NY Appeals Court Decision Signals that Cybersecurity Whistleblowing Implicates Corporate Theft
Whistleblower Disclosures About Data Leakage Implicate Corporate Theft
Most people don’t think about what whistleblower laws may protect them until they need them. Many information security professionals may be surprised to learn that they are protected by the law although no law specifically protects “cybersecurity” whistleblowers. This is because issues involving information security are rarely only about information security.
The criminal case of People v. Aleynikov illustrates this point well. People v. Aleynikov, No. 1956, 2017 WL 327278 (N.Y. App. Div. Jan. 24, 2017). In Aleynikov, the defendant was a programmer at Goldman Sachs Group Inc. The government alleged that after his employment at Goldman Sachs ended, the defendant took proprietary software code without permission. A jury convicted the defendant, but the trial judge overturned the conviction on the basis that the defendant did not take any tangible property.
Today, a New York state appeals court reinstated the conviction. The court noted that Goldman Sachs had taken substantial security measures to protect its valuable data. The bank had physical security, legal agreements, and a dedicated information security group. This group discovered unusual activity from the defendant’s work computer when reviewing reports from its monitoring systems. The defendant put thousands of proprietary files into encrypted tarballs and uploaded them to an external site. Goldman Sachs’ security system was designed to block the type of external site used, but it failed in this instance. Nonetheless, the team was quickly able to identify the breach and suspected culprit despite the defendant’s alleged attempts to conceal his actions, thereby likely mitigating potential harm to the company.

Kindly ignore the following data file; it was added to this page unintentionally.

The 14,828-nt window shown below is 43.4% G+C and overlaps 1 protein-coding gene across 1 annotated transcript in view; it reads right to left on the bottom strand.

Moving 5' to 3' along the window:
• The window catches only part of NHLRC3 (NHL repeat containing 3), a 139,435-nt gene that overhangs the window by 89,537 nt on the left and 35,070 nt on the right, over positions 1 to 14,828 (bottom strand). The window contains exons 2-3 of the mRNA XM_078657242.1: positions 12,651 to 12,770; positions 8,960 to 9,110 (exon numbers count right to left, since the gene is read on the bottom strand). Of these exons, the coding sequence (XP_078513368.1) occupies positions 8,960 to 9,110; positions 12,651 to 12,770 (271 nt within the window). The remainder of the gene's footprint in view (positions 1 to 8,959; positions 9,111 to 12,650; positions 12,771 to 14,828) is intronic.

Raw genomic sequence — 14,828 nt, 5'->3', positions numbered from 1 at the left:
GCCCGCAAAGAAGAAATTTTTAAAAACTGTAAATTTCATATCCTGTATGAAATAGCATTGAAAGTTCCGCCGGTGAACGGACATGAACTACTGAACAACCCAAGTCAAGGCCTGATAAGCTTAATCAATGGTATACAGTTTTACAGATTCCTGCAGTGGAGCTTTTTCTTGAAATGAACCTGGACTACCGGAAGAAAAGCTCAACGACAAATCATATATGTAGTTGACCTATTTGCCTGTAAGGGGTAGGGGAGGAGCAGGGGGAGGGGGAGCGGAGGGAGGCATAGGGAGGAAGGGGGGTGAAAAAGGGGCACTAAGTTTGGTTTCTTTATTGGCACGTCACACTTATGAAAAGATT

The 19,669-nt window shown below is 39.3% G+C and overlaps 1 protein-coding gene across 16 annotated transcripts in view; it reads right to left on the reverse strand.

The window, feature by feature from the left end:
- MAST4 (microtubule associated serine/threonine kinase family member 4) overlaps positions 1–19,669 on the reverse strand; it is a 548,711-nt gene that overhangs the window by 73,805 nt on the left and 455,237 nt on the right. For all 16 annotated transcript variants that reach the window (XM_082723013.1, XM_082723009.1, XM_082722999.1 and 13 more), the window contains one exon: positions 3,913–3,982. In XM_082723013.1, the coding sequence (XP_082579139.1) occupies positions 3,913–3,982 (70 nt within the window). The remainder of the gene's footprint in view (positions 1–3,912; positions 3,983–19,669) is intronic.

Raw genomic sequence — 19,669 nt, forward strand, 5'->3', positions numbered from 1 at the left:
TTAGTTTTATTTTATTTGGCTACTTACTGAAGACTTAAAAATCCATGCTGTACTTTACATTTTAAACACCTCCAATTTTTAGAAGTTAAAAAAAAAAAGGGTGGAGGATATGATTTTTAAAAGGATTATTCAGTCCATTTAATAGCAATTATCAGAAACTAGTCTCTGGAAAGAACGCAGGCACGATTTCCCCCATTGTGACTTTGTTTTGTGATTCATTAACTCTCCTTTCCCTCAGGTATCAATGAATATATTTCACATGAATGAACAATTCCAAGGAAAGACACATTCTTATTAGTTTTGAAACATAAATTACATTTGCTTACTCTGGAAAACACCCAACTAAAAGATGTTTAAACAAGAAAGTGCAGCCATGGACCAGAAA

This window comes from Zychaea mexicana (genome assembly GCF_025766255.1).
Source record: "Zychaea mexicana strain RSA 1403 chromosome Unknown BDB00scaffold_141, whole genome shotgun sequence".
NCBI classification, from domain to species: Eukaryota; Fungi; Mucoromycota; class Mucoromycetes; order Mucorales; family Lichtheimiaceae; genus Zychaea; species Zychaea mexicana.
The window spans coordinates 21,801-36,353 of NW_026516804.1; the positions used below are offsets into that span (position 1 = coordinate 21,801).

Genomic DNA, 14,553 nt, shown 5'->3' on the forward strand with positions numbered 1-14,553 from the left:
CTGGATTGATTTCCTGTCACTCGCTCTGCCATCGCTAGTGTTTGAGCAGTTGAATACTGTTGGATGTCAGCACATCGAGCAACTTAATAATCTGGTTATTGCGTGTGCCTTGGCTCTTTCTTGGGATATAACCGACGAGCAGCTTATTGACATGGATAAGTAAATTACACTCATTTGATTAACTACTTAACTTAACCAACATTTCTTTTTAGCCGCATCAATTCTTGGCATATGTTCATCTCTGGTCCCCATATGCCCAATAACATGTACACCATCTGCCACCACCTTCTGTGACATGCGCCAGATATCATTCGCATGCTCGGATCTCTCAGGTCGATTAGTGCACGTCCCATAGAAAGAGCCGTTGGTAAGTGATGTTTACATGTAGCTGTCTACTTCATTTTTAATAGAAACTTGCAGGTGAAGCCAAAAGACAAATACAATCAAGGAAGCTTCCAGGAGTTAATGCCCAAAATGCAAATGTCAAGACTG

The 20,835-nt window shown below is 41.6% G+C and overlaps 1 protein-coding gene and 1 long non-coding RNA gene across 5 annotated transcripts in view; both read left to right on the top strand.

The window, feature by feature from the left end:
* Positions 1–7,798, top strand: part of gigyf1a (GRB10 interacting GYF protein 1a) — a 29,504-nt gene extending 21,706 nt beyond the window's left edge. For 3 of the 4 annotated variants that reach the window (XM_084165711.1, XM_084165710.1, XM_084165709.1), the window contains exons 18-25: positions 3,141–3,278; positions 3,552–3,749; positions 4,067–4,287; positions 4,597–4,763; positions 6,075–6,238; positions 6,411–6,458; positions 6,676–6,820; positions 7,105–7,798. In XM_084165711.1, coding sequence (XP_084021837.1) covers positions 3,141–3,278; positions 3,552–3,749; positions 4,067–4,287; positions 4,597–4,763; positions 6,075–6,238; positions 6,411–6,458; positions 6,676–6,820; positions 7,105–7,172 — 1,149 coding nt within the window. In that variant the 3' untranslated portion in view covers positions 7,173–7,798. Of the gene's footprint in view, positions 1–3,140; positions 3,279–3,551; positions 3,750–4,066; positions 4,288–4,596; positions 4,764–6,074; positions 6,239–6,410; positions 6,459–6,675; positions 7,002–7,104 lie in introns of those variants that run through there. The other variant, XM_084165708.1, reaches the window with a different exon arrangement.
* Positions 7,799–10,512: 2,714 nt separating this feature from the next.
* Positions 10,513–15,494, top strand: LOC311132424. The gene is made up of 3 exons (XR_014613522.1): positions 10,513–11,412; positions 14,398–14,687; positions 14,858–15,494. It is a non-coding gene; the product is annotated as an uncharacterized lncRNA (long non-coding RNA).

The court based its holding on an examination of the statutory meaning of “tangible.” But for our purposes, Manhattan District Attorney Cyrus Vance summed up the case’s significance well. Vance reportedly stated that “the theft of intellectual property is indeed a crime…regardless of the physical means used to spirt the data away from its source.” (emphasis added). Despite the digital form of the stolen property and all the implicated cybersecurity issues, this was a case about corporate theft.
The term “data leakage” has a distinct significance within the information security field. But it always means more than that. Data leakage can be theft, it can indicate deficient internal controls, and it can evidence a breach of contract. Cybersecurity issues are ubiquitous because the digital world is ubiquitous. However, the presence of information security concerns does not deprive the conduct at issue from its significance in other contexts. It is for this reason that whistleblowers who disclose cybersecurity concerns are often protected despite the lack of a cybersecurity-specific statute.
Whistleblower Protections for Cybersecurity Whistleblowers
Under certain circumstances, all the following laws can protect cybersecurity whistleblowers:
False Claims Act
National Defense Authorization Act
Whistleblower Protection Act (federal employees)
Consumer Financial Protection Act
State wrongful discharge actions
This is only representative and by no means exhaustive. However, in most cases, an information security whistleblower needs to know that the cybersecurity issues they are reporting relate to these other issues. A good starting point is to consider why it is important that the data, network, etc. is protected, what could happen if a breach were to occur? If a breach has occurred, what obligations does the company have to its customers, business partners, and regulators? Could it cause substantial loss to the company or cause the company to violate its contractual agreements? Does the cybersecurity issue constitute a violation of law?